News In Context

Google DeepMind Unveils Next Generation Of AI Drug Discovery Model

Credit: Google DeepMind

Google DeepMind has released a new version of AlphaFold, putting the artificial intelligence software on a path to further accelerate and improve the success of drug discovery by helping understand how to approach new disease targets and developing novel ways to pursue existing ones that were previously out of reach.

In a paper published in Nature, GoogleDeepMind introduced AlphaFold 3, a model it said “can predict the structure and interactions of all life’s molecules with unprecedented accuracy.”

Given an input list of molecules, AlphaFold 3 generates their joint 3D structure, revealing how they all fit together, according to a blog posting by DeepMind spinout Isomorphic Labs, a unit of Google parent company Alphabet created three years ago to commercialize DeepMind’s AI for drug discovery. AlphaFold 3 models large biomolecules such as proteins, DNA, and RNA, as well as small molecules, also known as ligands. What’s more, AlphaFold 3 can model chemical modifications to these molecules which control the healthy functioning of cells, that when disrupted can lead to disease.

AlphaFold 3’s predictions of molecular interactions “surpass the accuracy of all existing systems,” says the blog posting. “As a single model that computes entire molecular complexes in a holistic way, it’s uniquely able to unify scientific insights.”

The new tool is 50% more accurate than the best traditional methods on the PoseBusters benchmark, without needing the input of any structural information, making AlphaFold 3 the first AI system to surpass physics-based tools for biomolecular structure prediction, says the Isomorphic Labs blog posting.

“Using AlphaFold 3 in combination with a complementary suite of in-house AI models,” says the blog posting,“we are working on drug design for internal projects as well as with pharmaceutical partners.”

The AI system has the potential to revolutionize medicine and create “enormous commercial value,” for DeepMind spinout Isomorphic Labs, Demis Hassabis, the chief executive officer of both subsidiaries, said in an interview with Bloomberg Television. “I hope to do both with Isomorphic: build a multi-hundred billion dollar business — I think it has that potential — as well as be incredibly beneficial for society and humanity.’’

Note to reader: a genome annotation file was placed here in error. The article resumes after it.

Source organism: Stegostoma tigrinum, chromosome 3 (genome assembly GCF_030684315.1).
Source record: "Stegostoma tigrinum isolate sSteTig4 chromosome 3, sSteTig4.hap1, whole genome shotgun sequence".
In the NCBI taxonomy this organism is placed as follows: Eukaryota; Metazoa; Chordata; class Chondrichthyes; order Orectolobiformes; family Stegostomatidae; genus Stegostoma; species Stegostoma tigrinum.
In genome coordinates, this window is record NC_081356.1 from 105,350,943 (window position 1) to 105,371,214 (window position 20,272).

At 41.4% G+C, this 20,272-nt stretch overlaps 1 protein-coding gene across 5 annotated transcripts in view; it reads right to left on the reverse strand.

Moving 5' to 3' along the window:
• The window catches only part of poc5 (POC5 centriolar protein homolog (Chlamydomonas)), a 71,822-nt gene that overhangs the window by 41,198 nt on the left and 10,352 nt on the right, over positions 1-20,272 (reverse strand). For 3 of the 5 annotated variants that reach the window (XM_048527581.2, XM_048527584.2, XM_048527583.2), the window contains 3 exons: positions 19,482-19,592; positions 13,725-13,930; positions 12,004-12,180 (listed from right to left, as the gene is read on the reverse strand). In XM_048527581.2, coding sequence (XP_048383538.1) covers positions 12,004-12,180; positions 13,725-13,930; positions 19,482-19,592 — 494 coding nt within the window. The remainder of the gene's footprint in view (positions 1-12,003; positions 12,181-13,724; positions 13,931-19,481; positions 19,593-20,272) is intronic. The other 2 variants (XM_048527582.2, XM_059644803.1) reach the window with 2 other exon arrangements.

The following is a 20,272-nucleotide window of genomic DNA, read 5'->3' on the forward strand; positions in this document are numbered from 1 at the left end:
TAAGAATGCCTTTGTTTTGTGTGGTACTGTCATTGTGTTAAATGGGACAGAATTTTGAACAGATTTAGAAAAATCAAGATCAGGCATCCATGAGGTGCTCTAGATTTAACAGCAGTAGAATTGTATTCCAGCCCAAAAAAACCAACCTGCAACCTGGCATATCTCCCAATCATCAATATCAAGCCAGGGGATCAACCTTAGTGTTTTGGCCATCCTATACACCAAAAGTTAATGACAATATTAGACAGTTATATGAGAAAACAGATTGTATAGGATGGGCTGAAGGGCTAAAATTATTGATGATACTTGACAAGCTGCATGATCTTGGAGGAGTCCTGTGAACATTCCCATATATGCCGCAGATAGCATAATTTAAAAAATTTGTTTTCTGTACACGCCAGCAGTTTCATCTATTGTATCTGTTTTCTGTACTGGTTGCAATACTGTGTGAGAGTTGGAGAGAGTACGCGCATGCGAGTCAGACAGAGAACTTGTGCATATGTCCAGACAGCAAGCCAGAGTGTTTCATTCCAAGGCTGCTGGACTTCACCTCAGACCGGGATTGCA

DeepMind first released AlphaFold in 2018, with advances in decoding the shape of proteins, a scientific problem often compared to mapping the human genome. Now in its third iteration, AlphaFold’s ability to model a range of molecular structures, including DNA and RNA, and predict how they interact with one another open up fresh opportunities for researchers to speedily identify potential new drug molecules, Max Jaderberg, Isomorphic Labs’ chief AI officer, told the Financial Times.

Isomorphic Labs has partnerships with pharmaceutical companies Eli Lilly and Novartis. “That allows our scientists, our drug designers, to create and test hypotheses at the atomic level, and then within seconds produce highly accurate structure predictions with AlphaFold 3,” Jaderberg said. “This is compared to the months or even years it might take to do this experimentally.”

Within a few years at most it will become a norm in drug discovery to see medicines completely generated by AI, according to a CNBC article.

Exscientia , a pharmatech company positioning itself at the interface of advanced AI application and complex drug discovery, was among the first to have an AI-designed molecule enter clinical trials.“It’s not just about using generative AI to help us to precision design an exact molecule,” Exscientia’s Andrew Hopkins told Nature in a 2023 interview“but also actually helping us precision design which patients are responders and non-responders.”

At the time the 2023 Nature article was written the company had 18 AI-designed drugs in its pipeline, including drugs for COVID-19, tuberculosis, malaria, and hypophosphatasia — a rare, inherited disorder that affects bones and teeth.

While AI has helped companies more quickly identify drug targets and discover new molecules to hit them, clinical trial results for AI-generated drugs developed by other companies, such as Sumitomo Pharma and BenevolentAI, have fallen short in clinical trials.



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About the author

Jennifer L. Schenker

Jennifer L. Schenker, an award-winning journalist, has been covering the global tech industry from Europe since 1985, working full-time, at various points in her career for the Wall Street Journal Europe, Time Magazine, International Herald Tribune, Red Herring and BusinessWeek. She is currently the editor-in-chief of The Innovator, an English-language global publication about the digital transformation of business. Jennifer was voted one of the 50 most inspiring women in technology in Europe in 2015 and 2016 and was named by Forbes Magazine in 2018 as one of the 30 women leaders disrupting tech in France. She has been a World Economic Forum Tech Pioneers judge for 20 years. She lives in Paris and has dual U.S. and French citizenship.